Non-Profit Trusted Source of Non-Commercial Health Information
logo
Anti-Aging Research Science Exercise

Fighting Frailty with High Intensity Interval Training (HIIT)

1 week, 4 days ago

2313  0
Posted on Aug 10, 2017, 6 a.m.

Recent preclinical study reveals that older adults can safely perform short bursts of intense physical activity, which can reverse frailty.

The aging process is often associated with physical frailty. However, a preclinical study recently performed at the University at Buffalo shows this does not have to be the case. The study determined short periods of intense physical exercise can be performed at advanced ages to combat or even reverse frailty. The results of this study were recently brought to light in the Journal of Gerontology. It is the first study to investigate if short but intense exercise sessions, known as high intensity interval training, referred to with the acronym of " HIIT", could provide benefits to older populations.

This research project was funded by private foundations along with the Indian Trail Charitable Foundation and the United States Department of Veterans Affairs. Bruce R. Troen MD served as the study's senior author. Kenneth L. Seldeen, Ph.D., served as the study's first author.

About the Study

The study involved two groups of mice. Each group consisted of a dozen two-year-old mice. This age equates to an age of 65 in human years. Each mouse involved in the study lived a sedentary life until this age. The purpose of the study was to determine if HIIT might help reduce frailty during the aging process. Frailty puts people at a heightened risk for death and comorbidity. Comorbidity is the simultaneous presence of multiple chronic diseases in a patient. 

The study's lead researchers created mouse equivalents to measure human frailty. Examples include evaluations of gait speed, endurance and grip strength. They established baseline level and compared them with the results following the study's completion. The program of exercise is applicable to people as the performance measures for rodents have relevancy in terms of clinical parameters. Though mice are fairly identical in terms of genetics, they are not identical in terms of phenotype. So each mouse's exercise program was fully customized.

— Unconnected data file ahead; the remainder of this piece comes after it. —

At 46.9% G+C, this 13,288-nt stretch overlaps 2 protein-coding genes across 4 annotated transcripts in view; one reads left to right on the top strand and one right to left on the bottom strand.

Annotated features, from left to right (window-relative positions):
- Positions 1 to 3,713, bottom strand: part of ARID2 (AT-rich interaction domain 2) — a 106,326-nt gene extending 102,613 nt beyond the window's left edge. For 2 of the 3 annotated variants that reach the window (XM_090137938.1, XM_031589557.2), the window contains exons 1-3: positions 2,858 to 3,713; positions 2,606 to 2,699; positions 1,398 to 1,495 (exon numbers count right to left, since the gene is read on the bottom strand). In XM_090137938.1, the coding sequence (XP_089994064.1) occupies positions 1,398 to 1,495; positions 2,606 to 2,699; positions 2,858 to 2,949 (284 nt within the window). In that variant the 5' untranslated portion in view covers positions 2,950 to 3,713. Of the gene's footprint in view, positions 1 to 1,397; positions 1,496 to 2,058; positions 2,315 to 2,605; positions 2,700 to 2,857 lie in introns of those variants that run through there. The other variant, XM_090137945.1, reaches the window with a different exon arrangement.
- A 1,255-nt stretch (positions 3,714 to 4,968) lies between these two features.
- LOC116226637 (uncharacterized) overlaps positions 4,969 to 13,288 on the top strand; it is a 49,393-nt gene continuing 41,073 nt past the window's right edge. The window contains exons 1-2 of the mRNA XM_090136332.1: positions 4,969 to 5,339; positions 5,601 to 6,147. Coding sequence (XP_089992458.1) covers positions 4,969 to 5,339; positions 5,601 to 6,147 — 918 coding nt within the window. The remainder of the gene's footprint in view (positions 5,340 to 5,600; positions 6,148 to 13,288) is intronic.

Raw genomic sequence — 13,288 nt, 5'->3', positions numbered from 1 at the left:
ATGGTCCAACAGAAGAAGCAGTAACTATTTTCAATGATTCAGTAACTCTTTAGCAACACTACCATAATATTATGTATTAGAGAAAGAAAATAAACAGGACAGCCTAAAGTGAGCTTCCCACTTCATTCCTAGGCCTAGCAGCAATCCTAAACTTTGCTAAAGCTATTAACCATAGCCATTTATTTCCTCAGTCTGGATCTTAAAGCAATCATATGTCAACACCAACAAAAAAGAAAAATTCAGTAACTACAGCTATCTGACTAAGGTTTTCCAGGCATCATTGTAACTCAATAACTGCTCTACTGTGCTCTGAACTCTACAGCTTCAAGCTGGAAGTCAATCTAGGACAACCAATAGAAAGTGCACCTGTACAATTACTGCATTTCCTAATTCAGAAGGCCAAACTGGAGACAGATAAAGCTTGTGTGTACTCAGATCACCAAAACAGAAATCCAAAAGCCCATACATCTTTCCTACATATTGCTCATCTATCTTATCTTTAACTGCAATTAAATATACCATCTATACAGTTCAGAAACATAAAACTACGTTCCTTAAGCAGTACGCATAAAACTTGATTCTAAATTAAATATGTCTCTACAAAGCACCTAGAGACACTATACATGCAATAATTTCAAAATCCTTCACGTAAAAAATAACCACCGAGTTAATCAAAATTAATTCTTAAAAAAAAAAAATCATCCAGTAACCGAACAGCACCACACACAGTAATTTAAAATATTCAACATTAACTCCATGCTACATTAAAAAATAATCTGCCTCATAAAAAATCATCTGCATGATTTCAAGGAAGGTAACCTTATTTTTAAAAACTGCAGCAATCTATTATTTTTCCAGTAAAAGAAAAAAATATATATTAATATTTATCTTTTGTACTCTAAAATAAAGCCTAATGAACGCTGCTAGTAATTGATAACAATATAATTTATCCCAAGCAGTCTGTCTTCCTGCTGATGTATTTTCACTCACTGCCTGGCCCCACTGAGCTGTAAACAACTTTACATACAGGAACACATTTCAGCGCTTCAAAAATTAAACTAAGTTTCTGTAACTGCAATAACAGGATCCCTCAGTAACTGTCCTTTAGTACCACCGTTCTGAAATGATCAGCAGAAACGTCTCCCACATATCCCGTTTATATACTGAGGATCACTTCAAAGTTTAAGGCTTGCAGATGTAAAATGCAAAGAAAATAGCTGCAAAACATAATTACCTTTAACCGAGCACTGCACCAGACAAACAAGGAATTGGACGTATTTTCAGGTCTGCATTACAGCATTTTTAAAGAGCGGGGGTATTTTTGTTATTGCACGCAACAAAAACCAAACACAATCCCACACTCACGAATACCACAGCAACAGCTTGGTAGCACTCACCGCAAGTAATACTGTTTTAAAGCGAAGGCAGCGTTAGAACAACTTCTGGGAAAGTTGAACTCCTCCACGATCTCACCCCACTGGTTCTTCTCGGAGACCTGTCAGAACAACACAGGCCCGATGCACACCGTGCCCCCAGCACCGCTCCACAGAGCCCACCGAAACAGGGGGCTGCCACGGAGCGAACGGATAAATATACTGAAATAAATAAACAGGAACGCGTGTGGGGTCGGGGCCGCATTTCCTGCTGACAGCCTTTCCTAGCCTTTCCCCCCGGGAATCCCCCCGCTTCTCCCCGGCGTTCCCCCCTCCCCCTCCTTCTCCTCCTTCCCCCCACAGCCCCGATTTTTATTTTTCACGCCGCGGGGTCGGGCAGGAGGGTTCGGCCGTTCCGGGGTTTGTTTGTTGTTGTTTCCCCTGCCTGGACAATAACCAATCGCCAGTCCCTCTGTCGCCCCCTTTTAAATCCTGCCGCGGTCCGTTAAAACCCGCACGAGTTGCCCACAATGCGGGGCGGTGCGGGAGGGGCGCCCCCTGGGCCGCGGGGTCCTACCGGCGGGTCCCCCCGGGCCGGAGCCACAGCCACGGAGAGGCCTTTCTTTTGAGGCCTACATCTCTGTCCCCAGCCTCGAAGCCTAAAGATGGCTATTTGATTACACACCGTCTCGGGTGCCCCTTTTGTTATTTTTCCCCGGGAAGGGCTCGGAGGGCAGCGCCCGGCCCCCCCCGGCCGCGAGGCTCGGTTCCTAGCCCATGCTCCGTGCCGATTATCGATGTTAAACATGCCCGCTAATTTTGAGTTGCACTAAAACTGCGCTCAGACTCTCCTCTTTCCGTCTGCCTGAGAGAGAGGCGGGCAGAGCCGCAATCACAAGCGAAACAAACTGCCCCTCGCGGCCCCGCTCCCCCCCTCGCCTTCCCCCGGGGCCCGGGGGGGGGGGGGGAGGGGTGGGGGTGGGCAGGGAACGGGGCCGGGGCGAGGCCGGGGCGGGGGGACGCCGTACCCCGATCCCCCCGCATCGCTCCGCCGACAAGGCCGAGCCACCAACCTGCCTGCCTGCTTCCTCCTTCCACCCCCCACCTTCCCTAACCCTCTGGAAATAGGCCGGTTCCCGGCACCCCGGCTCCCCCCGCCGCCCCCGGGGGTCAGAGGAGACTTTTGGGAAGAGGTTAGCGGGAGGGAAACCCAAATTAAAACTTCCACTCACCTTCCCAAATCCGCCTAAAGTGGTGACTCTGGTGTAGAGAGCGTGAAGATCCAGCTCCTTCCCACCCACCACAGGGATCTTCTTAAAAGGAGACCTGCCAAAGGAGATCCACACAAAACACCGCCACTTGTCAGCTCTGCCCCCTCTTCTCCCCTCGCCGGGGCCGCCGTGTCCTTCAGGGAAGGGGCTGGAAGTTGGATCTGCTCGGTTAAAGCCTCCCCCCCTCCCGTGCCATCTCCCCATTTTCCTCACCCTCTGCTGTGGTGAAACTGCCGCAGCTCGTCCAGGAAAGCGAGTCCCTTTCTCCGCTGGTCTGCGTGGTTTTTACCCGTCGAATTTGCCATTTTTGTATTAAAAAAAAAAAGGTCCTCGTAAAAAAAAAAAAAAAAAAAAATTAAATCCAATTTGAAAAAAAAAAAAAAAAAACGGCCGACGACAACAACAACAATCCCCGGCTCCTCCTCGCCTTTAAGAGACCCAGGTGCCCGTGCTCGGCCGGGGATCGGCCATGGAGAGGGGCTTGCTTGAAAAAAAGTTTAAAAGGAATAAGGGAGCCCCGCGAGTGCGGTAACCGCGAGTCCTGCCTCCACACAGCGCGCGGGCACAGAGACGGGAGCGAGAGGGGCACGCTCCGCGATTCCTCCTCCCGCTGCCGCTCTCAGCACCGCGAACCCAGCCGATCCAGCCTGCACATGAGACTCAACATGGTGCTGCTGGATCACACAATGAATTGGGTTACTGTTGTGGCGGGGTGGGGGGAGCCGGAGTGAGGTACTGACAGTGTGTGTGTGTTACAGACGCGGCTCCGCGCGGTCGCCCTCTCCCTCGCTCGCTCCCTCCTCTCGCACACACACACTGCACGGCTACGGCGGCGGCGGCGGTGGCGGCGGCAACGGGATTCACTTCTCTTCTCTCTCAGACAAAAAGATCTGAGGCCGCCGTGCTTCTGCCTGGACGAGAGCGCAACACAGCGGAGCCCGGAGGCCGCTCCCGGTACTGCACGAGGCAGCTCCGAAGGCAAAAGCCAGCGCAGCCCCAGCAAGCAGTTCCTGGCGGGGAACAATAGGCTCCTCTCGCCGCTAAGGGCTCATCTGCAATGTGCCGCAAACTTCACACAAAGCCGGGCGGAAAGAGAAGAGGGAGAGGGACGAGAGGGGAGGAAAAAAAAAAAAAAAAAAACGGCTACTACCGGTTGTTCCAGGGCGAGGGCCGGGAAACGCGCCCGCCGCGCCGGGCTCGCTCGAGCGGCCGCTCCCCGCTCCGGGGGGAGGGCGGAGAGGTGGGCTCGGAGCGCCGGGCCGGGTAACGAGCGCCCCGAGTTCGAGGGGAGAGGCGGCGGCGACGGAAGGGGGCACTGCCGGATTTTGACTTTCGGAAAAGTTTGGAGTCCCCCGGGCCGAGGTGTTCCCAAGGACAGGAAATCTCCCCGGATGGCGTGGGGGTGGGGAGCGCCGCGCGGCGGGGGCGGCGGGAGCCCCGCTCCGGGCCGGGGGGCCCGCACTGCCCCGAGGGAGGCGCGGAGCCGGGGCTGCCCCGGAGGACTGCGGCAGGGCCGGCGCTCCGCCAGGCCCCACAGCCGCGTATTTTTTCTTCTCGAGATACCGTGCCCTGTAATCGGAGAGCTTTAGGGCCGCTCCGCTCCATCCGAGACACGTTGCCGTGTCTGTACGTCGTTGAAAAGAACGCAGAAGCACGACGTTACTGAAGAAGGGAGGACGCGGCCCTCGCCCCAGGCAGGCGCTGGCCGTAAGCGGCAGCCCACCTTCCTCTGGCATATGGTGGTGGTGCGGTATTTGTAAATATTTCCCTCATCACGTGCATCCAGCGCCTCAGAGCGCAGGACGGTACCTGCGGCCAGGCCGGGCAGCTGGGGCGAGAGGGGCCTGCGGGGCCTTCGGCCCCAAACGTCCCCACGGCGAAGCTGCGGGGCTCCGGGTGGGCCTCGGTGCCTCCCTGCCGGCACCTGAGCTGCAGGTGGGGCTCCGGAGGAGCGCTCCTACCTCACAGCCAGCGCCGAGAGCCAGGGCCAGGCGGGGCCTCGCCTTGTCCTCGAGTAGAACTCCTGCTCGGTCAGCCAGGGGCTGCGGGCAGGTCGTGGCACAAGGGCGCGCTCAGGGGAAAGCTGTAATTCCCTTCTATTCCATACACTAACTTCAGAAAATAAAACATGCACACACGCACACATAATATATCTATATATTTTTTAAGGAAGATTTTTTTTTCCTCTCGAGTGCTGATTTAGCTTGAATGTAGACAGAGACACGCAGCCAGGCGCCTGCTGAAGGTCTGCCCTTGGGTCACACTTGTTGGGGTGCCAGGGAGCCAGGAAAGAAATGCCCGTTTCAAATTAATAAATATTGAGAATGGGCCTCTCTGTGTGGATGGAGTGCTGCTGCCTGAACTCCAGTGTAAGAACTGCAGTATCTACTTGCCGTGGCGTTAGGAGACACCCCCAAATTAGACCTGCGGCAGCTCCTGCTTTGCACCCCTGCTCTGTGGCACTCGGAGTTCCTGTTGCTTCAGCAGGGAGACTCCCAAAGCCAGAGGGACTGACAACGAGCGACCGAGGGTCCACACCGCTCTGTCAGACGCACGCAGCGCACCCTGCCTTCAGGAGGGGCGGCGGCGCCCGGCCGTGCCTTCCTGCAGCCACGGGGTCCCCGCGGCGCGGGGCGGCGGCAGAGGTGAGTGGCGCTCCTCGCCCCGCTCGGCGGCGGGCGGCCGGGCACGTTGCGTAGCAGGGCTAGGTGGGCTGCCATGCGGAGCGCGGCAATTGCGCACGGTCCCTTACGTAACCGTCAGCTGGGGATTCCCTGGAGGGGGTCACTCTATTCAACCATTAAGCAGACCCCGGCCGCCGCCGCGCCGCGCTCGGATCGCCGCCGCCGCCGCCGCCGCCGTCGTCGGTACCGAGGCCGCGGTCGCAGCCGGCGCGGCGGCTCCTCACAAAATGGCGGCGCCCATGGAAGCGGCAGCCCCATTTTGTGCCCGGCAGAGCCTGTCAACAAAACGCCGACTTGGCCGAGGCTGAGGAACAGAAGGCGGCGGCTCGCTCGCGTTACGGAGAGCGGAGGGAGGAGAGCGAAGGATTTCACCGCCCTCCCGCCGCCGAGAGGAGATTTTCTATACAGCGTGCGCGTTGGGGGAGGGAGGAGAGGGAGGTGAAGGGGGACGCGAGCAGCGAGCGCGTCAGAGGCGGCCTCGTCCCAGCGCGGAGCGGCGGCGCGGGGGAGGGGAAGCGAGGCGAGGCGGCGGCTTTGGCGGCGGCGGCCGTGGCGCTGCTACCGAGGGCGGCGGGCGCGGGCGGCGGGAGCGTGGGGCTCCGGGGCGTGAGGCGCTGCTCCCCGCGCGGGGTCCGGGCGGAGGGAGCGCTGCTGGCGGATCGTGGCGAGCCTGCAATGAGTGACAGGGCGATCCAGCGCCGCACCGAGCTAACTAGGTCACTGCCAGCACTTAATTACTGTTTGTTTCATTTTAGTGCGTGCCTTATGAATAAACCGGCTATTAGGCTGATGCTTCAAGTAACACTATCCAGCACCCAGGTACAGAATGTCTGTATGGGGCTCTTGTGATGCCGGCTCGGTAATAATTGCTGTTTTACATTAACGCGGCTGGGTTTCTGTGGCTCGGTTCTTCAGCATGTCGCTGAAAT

The study involved a 10-minute program of physical activity with a warm-up period of three minutes. Intervals of exercise performed at varying intensities were performed three times per week across 16 weeks. The mice tolerated the exercises quite well.

The Results

The researchers found five of the six mice that were pre-frail or frail showed improvement. Four of the mice were no longer frail at the study's end. These four mice showed deficits that correlate to human frailty improved to quite the robust level. The study's results show HIIT boosts quality of life and one's capacity to enjoy a healthy existence. The research team found mice showed significant improvements in an array of measurements ranging from general physical performance to strength.

HIIT completely reversed frailty in four mice. The mice enjoyed significant grip strength improvements, faster gait speed, and improved treadmill endurance. They also enjoyed greater muscle mass and a boost in mitochondria. Mitochondria are cells' energy factories. An increase in mitochondrial biomass allows for a more efficient use of oxygen. HIIT boosted muscle mass as well as fiber size and mitochondrial biomass.

Why is HIIT so Beneficial?

The researchers believe HIIT provides such significant benefits due to the stress it applies to the body. Exercise stresses the body, promoting beneficial responses. These benefits are especially meaningful if the exercise is intense in nature. The body responds quite well to HIIT's short but robust and vigorous exercise periods. However, those who are considering this method of exercise should not jump right into extremely intense physical activity. Readers are advised to consult with their physician prior to engaging in intense physical activity of any sort.

https://www.buffalo.edu/news/releases/2017/08/003.html

WorldHealth Videos